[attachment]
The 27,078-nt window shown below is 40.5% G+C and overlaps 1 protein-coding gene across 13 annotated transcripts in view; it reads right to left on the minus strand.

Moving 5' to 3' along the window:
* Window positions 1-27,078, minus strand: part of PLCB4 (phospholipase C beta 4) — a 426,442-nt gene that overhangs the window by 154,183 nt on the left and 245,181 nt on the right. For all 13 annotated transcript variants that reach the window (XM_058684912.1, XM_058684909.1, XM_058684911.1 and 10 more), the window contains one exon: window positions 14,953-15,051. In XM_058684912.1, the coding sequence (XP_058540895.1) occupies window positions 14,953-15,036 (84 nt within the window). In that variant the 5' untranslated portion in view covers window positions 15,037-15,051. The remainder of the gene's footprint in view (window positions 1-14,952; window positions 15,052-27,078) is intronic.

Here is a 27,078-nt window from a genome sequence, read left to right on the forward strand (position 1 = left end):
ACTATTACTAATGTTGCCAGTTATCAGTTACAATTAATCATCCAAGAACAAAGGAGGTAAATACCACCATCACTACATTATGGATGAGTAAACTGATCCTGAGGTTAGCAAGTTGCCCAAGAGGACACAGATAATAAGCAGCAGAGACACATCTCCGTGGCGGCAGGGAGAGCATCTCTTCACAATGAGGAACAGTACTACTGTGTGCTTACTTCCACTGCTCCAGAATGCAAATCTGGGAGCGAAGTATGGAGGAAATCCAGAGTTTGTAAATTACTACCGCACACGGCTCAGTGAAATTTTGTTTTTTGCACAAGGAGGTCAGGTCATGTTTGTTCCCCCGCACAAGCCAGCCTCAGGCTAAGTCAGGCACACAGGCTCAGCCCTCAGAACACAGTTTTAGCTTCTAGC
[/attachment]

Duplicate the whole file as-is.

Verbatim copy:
The 27,078-nt window shown below is 40.5% G+C and overlaps 1 protein-coding gene across 13 annotated transcripts in view; it reads right to left on the minus strand.

Moving 5' to 3' along the window:
* Window positions 1-27,078, minus strand: part of PLCB4 (phospholipase C beta 4) — a 426,442-nt gene that overhangs the window by 154,183 nt on the left and 245,181 nt on the right. For all 13 annotated transcript variants that reach the window (XM_058684912.1, XM_058684909.1, XM_058684911.1 and 10 more), the window contains one exon: window positions 14,953-15,051. In XM_058684912.1, the coding sequence (XP_058540895.1) occupies window positions 14,953-15,036 (84 nt within the window). In that variant the 5' untranslated portion in view covers window positions 15,037-15,051. The remainder of the gene's footprint in view (window positions 1-14,952; window positions 15,052-27,078) is intronic.

Here is a 27,078-nt window from a genome sequence, read left to right on the forward strand (position 1 = left end):
ACTATTACTAATGTTGCCAGTTATCAGTTACAATTAATCATCCAAGAACAAAGGAGGTAAATACCACCATCACTACATTATGGATGAGTAAACTGATCCTGAGGTTAGCAAGTTGCCCAAGAGGACACAGATAATAAGCAGCAGAGACACATCTCCGTGGCGGCAGGGAGAGCATCTCTTCACAATGAGGAACAGTACTACTGTGTGCTTACTTCCACTGCTCCAGAATGCAAATCTGGGAGCGAAGTATGGAGGAAATCCAGAGTTTGTAAATTACTACCGCACACGGCTCAGTGAAATTTTGTTTTTTGCACAAGGAGGTCAGGTCATGTTTGTTCCCCCGCACAAGCCAGCCTCAGGCTAAGTCAGGCACACAGGCTCAGCCCTCAGAACACAGTTTTAGCTTCTAGC